A Global Strategic Plan

A Global Strategic Plan

The Banner: The X59 concept aircraft that will test low boom technology in the coming years.


What would it take for us to succeed?

I’ve been asked that question many times. Regardless of who the “us” is, my answer is always the same. If you really want to succeed, you need a plan, a strategic plan. And if the “us” is mankind, the answer is still the same, mankind needs a global strategic plan. More so today than ever before, because success today may mean survival tomorrow. So how would this look? Let’s start with a SWOT. (A SWOT analysis is based on Strengths, Weaknesses, Opportunities, and Threats.)

We humans do have many Strengths. We have evolved into amazingly brilliant intellectual beings. We can handle extremely complex problems and have developed machines that can enhance our capabilities to accomplish extraordinary things. Through language and now computers, we can collaborate not only locally but globally. We have changed this planet from a spinning rock to a world capable of sustaining billions of people with incredible lifestyles. For the most part, we believe there is no problem that we can’t solve.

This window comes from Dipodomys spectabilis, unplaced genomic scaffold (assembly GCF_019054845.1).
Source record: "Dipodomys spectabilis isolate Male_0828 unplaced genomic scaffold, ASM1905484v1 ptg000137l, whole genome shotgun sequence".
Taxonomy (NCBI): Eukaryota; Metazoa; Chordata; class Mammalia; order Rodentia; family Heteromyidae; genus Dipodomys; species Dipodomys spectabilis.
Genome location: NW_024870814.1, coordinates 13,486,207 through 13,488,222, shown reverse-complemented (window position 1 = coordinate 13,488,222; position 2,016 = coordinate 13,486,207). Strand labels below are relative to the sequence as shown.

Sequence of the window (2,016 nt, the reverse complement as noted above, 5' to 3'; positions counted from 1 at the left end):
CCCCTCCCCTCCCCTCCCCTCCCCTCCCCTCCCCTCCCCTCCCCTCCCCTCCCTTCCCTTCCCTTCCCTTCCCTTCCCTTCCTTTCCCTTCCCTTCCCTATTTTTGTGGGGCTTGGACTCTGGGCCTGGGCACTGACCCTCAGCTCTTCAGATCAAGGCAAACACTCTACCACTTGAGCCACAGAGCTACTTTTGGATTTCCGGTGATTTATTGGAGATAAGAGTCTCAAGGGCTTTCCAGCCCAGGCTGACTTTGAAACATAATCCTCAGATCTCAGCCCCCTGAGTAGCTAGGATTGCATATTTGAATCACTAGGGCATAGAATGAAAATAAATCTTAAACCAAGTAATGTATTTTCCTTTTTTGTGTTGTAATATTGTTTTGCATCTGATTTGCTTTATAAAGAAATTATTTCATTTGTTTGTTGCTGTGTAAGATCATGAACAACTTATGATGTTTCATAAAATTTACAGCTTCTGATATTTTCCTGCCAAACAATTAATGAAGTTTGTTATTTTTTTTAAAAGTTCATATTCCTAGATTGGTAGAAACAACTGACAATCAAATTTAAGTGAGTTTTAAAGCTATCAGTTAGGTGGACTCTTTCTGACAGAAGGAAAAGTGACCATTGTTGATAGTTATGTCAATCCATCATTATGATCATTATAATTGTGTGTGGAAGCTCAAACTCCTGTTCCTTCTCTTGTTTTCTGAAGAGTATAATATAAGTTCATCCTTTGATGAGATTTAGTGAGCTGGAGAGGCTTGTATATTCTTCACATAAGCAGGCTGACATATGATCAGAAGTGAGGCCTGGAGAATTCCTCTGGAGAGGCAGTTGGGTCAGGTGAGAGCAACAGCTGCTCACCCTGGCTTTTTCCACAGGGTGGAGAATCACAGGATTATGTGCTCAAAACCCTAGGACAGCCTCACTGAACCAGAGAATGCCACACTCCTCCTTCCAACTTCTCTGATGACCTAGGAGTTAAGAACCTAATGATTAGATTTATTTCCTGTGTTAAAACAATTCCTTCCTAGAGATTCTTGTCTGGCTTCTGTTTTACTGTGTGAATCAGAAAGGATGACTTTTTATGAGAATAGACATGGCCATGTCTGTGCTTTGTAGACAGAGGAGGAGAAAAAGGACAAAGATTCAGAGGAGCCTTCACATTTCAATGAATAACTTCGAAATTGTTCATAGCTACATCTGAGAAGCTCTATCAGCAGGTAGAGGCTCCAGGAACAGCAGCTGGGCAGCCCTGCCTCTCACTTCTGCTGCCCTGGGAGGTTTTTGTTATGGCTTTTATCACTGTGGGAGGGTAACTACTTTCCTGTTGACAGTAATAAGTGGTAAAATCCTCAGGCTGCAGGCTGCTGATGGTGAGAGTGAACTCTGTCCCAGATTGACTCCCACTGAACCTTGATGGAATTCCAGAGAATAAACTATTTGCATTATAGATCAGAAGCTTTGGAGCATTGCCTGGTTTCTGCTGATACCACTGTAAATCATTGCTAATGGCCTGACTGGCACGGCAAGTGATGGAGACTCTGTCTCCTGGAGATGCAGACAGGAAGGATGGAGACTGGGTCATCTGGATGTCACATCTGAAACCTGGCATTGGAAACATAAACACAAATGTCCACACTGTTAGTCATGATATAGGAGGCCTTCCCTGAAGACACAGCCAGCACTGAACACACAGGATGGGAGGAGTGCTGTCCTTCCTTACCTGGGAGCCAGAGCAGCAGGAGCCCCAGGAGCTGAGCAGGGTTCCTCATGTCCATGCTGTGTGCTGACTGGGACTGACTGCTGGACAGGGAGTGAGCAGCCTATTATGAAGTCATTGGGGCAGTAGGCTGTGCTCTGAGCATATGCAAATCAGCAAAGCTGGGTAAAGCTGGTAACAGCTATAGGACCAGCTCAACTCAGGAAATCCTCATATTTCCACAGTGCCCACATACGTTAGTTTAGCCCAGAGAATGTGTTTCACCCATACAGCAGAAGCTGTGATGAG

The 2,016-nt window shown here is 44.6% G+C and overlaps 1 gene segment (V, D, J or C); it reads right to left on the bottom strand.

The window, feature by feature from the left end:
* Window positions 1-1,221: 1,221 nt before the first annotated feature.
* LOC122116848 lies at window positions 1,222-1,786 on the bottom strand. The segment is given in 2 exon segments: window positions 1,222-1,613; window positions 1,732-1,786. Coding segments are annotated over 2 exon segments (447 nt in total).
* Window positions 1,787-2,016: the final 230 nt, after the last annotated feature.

On the other hand, we have many Weaknesses. Physically, we are a vulnerable and limited species. While the progress that we have made intellectually has allowed us to survive and thrive, it has taken a toll on the planet. It has also prevented us from evolving into a more resilient physical species. While we can adapt to gradual changes in the world, we don’t do well with major catastrophes. And we have created immensely destructive war-fighting capabilities that could destroy the planet in a flash.


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About the Author

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Bart BarthelemyDr. Bart Barthelemy is the Founding Director of the Wright Brothers Institute and the Wright Brothers Institute’s IDEA Lab. He has been a consultant to a variety of aerospace industry companies and federal government organizations, including Lockheed-Martin, Boeing, Ball, GRC, UTC, various Department of Defense organizations and the Air Force Research Laboratory. Bart has served as Visiting Scientist at the Software Engineering Institute of Carnegie Mellon University and Adjunct Professor at the University of Dayton. Bart was the National Director of the National Aerospace Plane Program where he was responsible for the technical development of the nation’s hypersonic aerospace plane. Bart has also served as Technical Director of the Air Force Wright Aeronautical Laboratories at Wright-Patterson Air Force Base in Dayton, Ohio, the Air Force’s largest research and development complex. Bart’s educational background includes a Bachelor of Science in Chemical Engineering from MIT, Master of Science in Nuclear Engineering and Physics from MIT, and a Doctor of Philosophy in Nuclear Physics/Mechanical Engineering from The Ohio State University. Bart published High Performance, a book on high performance technology leadership in 1985, and The Sky Is Not The Limit: Breakthrough Leadership, St. Lucie Press, a book on breakthrough leadership in 1993

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